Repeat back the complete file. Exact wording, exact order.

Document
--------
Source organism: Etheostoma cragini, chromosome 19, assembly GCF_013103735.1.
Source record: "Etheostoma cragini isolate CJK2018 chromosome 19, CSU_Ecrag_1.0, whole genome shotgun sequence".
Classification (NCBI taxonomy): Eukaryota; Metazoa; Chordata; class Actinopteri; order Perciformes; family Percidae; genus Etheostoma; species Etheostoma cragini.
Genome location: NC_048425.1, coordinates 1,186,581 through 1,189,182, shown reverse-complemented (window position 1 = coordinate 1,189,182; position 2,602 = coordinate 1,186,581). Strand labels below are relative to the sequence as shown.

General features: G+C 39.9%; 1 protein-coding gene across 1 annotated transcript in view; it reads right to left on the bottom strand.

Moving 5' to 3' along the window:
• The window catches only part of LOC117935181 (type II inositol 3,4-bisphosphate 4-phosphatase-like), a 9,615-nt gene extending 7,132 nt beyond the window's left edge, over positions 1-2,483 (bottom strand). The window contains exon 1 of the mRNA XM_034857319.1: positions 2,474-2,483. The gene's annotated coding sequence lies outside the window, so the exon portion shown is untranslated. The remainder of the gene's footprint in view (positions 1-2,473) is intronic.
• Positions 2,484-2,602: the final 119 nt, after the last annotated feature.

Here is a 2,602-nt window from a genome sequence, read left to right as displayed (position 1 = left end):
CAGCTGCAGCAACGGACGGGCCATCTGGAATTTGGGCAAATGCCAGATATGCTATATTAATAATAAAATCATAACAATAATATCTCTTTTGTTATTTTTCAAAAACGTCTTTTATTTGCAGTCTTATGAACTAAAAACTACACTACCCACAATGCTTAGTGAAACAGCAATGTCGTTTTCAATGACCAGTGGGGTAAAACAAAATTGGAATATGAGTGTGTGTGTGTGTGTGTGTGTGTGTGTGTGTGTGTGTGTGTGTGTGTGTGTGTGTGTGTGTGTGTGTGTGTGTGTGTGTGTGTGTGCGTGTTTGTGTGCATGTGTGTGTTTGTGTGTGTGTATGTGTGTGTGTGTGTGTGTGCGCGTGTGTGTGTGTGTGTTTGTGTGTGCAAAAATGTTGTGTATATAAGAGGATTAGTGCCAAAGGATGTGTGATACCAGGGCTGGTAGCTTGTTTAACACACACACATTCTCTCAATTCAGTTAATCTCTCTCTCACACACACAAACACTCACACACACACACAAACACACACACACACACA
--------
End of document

Source organism: Etheostoma cragini, chromosome 19, assembly GCF_013103735.1.
Source record: "Etheostoma cragini isolate CJK2018 chromosome 19, CSU_Ecrag_1.0, whole genome shotgun sequence".
Classification (NCBI taxonomy): Eukaryota; Metazoa; Chordata; class Actinopteri; order Perciformes; family Percidae; genus Etheostoma; species Etheostoma cragini.
Genome location: NC_048425.1, coordinates 1,186,581 through 1,189,182, shown reverse-complemented (window position 1 = coordinate 1,189,182; position 2,602 = coordinate 1,186,581). Strand labels below are relative to the sequence as shown.

General features: G+C 39.9%; 1 protein-coding gene across 1 annotated transcript in view; it reads right to left on the bottom strand.

Moving 5' to 3' along the window:
• The window catches only part of LOC117935181 (type II inositol 3,4-bisphosphate 4-phosphatase-like), a 9,615-nt gene extending 7,132 nt beyond the window's left edge, over positions 1-2,483 (bottom strand). The window contains exon 1 of the mRNA XM_034857319.1: positions 2,474-2,483. The gene's annotated coding sequence lies outside the window, so the exon portion shown is untranslated. The remainder of the gene's footprint in view (positions 1-2,473) is intronic.
• Positions 2,484-2,602: the final 119 nt, after the last annotated feature.

Here is a 2,602-nt window from a genome sequence, read left to right as displayed (position 1 = left end):
CAGCTGCAGCAACGGACGGGCCATCTGGAATTTGGGCAAATGCCAGATATGCTATATTAATAATAAAATCATAACAATAATATCTCTTTTGTTATTTTTCAAAAACGTCTTTTATTTGCAGTCTTATGAACTAAAAACTACACTACCCACAATGCTTAGTGAAACAGCAATGTCGTTTTCAATGACCAGTGGGGTAAAACAAAATTGGAATATGAGTGTGTGTGTGTGTGTGTGTGTGTGTGTGTGTGTGTGTGTGTGTGTGTGTGTGTGTGTGTGTGTGTGTGTGTGTGTGTGTGTGTGTGCGTGTTTGTGTGCATGTGTGTGTTTGTGTGTGTGTATGTGTGTGTGTGTGTGTGTGCGCGTGTGTGTGTGTGTGTTTGTGTGTGCAAAAATGTTGTGTATATAAGAGGATTAGTGCCAAAGGATGTGTGATACCAGGGCTGGTAGCTTGTTTAACACACACACATTCTCTCAATTCAGTTAATCTCTCTCTCACACACACAAACACTCACACACACACACAAACACACACACACACACA